"Her voice is not agile and overwhelming like Florence Welch’s; nor is it as aerobic as…"

“Her voice is not agile and overwhelming like Florence Welch’s; nor is it as aerobic as Beyoncé’s or Gaga’s; nor is it desultory and small, with a dollop of cuteness, like Feist’s or St. Vincent’s. It’s low and dark, with a threatened upper register that conveys rather than sheds its emotional burdens. It makes whatever she’s singing sound a little like the songs David Lynch and Angelo Badalamenti wrote for Julee Cruise back in the Twin Peaks days, but those songs were about the atmospherics, and Lizzy Grant’s are about whatever led her to create the entity known as Lana Del Rey.”


I’ve purposely not read what “professionals” write about LDR because music writing is almost always awful, and music writing about women is definitely about 99.9% awful. And writing about women, also awful.*

But the above paragraph, in an otherwise excreable piece in Esquire by Tom Junod, is actually about LDR’s work, and descriptive and insightful about the art. Unfortunately in order to get to it, you have to wade through the rest of the piece, which begins with this apocalyptic scenario:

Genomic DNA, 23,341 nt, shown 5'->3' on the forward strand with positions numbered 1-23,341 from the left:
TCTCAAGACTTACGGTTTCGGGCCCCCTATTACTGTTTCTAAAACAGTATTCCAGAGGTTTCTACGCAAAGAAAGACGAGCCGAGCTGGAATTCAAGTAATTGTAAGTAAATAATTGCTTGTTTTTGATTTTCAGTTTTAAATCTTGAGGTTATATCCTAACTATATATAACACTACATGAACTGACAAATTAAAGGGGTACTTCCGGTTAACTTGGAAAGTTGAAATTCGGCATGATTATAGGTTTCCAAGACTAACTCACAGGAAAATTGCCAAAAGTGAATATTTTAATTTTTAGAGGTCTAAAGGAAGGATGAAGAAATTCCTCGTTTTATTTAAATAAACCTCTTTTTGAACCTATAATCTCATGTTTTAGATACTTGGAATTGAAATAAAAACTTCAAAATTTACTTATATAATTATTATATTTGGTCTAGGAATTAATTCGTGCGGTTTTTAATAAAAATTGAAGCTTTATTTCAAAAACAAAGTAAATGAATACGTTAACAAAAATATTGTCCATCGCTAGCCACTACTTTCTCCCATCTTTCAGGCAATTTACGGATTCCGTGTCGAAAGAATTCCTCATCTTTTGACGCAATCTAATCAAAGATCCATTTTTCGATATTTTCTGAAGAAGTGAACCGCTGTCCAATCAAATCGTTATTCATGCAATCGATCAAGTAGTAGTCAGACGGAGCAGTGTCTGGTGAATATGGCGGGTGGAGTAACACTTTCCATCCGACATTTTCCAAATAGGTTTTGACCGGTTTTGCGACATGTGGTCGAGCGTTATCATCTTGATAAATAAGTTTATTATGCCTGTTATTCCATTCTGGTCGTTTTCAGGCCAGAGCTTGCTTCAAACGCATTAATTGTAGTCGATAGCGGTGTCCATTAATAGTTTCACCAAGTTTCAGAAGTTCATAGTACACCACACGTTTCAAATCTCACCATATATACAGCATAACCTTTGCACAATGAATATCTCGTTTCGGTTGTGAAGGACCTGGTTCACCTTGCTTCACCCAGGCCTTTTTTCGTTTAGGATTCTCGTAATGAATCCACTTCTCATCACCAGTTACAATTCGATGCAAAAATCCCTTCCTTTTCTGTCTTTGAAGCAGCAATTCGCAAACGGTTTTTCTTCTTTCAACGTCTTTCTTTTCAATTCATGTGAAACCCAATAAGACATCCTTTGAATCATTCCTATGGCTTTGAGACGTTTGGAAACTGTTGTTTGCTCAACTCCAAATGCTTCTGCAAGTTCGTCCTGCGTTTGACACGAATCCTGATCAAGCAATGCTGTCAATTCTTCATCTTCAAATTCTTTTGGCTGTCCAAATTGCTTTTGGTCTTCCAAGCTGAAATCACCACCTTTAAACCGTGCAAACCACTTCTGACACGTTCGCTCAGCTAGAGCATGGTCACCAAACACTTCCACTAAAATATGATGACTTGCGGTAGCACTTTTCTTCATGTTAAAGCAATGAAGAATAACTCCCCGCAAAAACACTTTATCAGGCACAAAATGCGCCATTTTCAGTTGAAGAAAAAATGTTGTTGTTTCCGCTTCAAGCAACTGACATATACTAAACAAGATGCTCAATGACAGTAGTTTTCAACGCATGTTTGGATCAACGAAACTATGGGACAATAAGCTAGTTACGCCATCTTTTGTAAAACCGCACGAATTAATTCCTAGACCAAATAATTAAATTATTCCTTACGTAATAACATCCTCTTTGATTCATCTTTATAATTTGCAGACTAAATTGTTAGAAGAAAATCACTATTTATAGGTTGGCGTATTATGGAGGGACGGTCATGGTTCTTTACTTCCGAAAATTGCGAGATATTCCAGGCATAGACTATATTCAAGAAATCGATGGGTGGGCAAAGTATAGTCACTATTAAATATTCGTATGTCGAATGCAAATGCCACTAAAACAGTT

Like all other worlds these days, the world of female singers has become riven and divisive. The divide is so large that it’s not merely a matter of style anymore; rather, the female voice itself seems to have been split in half. On the radio, there are the booming divas singing of empowerment and revenge with their mechanistic melismata; in the drizzly samizdat of what used to be called indie rock, there are the wan wastrels, the massed legions breathily pleading for us not to hurt them. Once it seemed that every great girl singer was capable of generating her own style and fomenting her own revolution; now female singers seem bound to make a choice between sounding like precocious 12-year-olds keeping secrets or, well, like machines, complete with auto-tuning.

RIVEN AND SAMIZDAT. Plus, an epic battle between waifs and glamazons, which I thought was what happened in the 90s modeling world, or possibly in a Henry Darger film treatment.

Sure, it’s a ridiculous scenario—can’t wait for the Pop Conference to take it on!—but once Junod committed to only comparing females to other females, he had to liven it up somehow.

*Although you should read this terrific piece by Laura Hudson explaining the difference between a sexually active and empowered female character and one that’s been created for the male gaze in the context of comic books, because she breaks it down, like with side-by-side visual examples and still the comments are epic in just the way you know they would be.)

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